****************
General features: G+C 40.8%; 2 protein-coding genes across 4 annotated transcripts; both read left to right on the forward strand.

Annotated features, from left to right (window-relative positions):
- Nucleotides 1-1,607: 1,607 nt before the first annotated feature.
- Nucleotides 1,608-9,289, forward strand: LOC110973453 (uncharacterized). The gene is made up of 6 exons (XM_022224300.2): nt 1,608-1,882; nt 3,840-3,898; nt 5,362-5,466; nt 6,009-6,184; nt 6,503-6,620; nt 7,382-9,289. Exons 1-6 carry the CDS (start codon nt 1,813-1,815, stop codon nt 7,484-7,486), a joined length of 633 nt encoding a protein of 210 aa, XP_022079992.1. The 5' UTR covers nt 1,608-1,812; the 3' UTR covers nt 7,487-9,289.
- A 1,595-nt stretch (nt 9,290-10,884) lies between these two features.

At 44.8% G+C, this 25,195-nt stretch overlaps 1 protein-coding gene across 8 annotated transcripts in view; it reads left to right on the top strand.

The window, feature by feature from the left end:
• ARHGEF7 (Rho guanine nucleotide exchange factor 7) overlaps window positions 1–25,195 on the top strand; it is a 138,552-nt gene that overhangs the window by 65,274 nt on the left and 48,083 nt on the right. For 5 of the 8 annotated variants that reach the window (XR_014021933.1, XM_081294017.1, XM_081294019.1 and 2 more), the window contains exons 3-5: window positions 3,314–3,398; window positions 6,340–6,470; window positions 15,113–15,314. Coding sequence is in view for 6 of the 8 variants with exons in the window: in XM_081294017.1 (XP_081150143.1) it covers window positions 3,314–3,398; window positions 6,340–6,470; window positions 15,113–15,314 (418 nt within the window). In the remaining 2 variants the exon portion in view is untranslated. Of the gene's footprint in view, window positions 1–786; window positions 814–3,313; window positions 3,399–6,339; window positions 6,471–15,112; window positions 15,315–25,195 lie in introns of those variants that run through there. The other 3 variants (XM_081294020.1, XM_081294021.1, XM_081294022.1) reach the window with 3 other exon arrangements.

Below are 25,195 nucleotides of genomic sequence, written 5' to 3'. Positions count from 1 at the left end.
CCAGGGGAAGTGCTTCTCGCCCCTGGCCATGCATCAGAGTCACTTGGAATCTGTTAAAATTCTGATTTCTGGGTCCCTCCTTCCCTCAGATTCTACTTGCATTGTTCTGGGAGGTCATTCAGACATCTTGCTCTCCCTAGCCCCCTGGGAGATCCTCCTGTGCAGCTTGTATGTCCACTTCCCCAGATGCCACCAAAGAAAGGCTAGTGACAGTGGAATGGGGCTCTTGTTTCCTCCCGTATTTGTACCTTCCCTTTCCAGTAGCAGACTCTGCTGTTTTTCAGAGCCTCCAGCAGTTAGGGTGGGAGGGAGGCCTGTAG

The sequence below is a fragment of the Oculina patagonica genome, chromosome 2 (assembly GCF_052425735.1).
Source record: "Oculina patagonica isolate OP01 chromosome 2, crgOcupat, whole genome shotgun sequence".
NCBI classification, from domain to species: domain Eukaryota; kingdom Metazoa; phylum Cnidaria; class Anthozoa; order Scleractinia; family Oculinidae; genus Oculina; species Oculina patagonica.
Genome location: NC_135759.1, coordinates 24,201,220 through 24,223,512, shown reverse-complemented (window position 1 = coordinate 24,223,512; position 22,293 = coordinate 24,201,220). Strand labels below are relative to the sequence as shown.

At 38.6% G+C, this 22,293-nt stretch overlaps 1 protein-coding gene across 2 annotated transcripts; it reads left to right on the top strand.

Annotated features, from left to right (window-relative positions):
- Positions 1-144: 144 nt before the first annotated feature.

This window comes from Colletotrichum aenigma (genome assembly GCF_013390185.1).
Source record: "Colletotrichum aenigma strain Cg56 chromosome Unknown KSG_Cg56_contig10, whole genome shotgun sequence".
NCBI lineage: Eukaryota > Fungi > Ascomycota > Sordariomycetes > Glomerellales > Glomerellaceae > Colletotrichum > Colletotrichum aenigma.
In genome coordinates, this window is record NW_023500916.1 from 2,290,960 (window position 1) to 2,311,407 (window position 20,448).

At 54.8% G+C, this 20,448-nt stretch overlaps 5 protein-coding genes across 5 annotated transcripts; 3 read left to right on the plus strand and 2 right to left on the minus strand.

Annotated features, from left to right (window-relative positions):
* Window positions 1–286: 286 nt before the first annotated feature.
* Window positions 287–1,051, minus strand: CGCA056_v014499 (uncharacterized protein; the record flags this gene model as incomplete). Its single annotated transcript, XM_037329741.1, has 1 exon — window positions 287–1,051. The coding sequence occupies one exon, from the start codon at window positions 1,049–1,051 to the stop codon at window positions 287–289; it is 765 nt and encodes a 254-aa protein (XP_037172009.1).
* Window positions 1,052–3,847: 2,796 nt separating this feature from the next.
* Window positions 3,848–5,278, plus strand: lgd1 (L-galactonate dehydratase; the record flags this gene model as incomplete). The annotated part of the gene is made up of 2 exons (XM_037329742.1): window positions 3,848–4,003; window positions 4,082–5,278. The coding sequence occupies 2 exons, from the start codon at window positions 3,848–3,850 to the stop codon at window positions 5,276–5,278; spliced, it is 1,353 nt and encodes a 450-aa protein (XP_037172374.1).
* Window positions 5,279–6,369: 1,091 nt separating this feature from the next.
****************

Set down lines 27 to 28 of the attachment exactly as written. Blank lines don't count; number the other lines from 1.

* Window positions 3,848–5,278, plus strand: lgd1 (L-galactonate dehydratase; the record flags this gene model as incomplete). The annotated part of the gene is made up of 2 exons (XM_037329742.1): window positions 3,848–4,003; window positions 4,082–5,278. The coding sequence occupies 2 exons, from the start codon at window positions 3,848–3,850 to the stop codon at window positions 5,276–5,278; spliced, it is 1,353 nt and encodes a 450-aa protein (XP_037172374.1).
* Window positions 5,279–6,369: 1,091 nt separating this feature from the next.